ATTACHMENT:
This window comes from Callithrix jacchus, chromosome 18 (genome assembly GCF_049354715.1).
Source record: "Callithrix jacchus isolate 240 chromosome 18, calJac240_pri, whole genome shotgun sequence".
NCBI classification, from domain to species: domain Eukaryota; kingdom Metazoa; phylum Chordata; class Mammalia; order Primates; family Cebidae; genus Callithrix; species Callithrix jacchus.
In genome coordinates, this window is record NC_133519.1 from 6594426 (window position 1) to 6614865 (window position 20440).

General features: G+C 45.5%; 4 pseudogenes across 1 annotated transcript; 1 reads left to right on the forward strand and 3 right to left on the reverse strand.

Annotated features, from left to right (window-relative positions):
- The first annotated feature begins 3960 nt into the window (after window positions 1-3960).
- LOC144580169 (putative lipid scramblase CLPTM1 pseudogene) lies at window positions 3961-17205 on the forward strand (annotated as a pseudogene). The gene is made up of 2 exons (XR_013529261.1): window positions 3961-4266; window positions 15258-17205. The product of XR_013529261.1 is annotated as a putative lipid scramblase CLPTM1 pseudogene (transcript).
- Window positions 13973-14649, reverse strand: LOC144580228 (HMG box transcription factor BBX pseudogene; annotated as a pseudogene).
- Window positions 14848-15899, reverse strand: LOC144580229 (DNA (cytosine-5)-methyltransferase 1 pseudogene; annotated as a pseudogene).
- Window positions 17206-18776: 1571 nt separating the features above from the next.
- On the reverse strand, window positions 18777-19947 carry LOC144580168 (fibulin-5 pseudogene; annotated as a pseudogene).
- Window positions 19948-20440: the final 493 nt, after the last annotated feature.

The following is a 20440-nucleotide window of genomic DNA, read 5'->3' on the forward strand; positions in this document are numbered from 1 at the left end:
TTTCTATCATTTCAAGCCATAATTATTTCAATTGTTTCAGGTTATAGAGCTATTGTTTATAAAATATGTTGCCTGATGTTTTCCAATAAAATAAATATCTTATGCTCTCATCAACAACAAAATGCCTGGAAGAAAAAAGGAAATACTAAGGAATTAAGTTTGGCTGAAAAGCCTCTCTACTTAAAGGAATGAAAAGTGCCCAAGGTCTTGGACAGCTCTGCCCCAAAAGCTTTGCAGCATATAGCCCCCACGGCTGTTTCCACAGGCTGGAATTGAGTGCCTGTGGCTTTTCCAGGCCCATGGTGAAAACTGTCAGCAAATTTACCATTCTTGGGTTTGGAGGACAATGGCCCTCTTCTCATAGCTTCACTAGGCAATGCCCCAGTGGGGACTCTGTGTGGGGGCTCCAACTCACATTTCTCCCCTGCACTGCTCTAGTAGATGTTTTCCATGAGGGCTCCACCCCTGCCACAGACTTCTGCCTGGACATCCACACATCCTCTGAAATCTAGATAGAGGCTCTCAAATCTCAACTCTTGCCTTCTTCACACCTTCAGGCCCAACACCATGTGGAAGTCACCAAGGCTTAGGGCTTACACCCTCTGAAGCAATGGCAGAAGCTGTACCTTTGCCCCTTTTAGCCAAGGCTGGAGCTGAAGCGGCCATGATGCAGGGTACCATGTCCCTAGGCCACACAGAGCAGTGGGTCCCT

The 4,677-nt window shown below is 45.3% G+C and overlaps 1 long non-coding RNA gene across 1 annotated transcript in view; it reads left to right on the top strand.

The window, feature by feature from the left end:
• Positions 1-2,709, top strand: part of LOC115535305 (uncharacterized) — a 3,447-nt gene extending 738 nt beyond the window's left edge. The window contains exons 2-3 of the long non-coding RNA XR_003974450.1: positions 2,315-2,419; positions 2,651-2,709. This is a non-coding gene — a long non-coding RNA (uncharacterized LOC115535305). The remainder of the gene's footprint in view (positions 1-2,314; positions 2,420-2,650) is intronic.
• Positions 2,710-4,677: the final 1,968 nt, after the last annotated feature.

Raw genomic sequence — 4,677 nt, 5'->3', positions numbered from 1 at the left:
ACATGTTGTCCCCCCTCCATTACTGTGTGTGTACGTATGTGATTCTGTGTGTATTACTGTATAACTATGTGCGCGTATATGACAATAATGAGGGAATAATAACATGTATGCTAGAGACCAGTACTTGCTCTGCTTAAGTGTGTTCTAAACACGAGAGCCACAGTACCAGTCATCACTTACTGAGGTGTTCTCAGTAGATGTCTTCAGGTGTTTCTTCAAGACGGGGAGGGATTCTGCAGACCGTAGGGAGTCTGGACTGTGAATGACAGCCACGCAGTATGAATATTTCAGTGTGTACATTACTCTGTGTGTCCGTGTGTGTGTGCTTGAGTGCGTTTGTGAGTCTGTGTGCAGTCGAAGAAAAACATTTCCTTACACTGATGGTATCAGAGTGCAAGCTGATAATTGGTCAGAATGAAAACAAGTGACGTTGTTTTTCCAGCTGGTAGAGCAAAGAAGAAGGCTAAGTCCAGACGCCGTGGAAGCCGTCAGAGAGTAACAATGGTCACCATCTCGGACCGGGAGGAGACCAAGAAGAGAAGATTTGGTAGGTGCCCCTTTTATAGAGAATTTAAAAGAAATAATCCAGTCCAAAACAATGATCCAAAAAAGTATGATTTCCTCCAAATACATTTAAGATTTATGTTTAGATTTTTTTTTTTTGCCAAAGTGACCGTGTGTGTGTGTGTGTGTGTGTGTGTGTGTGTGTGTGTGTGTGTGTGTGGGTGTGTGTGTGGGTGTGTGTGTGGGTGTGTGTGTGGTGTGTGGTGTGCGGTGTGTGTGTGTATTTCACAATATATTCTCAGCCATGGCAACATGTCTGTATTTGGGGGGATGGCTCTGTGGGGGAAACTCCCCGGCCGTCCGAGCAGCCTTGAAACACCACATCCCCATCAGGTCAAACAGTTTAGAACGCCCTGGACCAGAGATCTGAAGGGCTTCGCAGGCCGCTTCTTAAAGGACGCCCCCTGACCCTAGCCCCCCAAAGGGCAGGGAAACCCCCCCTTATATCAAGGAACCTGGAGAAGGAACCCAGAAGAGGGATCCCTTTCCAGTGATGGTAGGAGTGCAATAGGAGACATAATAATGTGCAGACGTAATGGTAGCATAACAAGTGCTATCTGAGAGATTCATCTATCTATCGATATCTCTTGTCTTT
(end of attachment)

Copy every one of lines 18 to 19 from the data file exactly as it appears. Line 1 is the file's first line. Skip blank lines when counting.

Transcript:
• Positions 1-2,709, top strand: part of LOC115535305 (uncharacterized) — a 3,447-nt gene extending 738 nt beyond the window's left edge. The window contains exons 2-3 of the long non-coding RNA XR_003974450.1: positions 2,315-2,419; positions 2,651-2,709. This is a non-coding gene — a long non-coding RNA (uncharacterized LOC115535305). The remainder of the gene's footprint in view (positions 1-2,314; positions 2,420-2,650) is intronic.
• Positions 2,710-4,677: the final 1,968 nt, after the last annotated feature.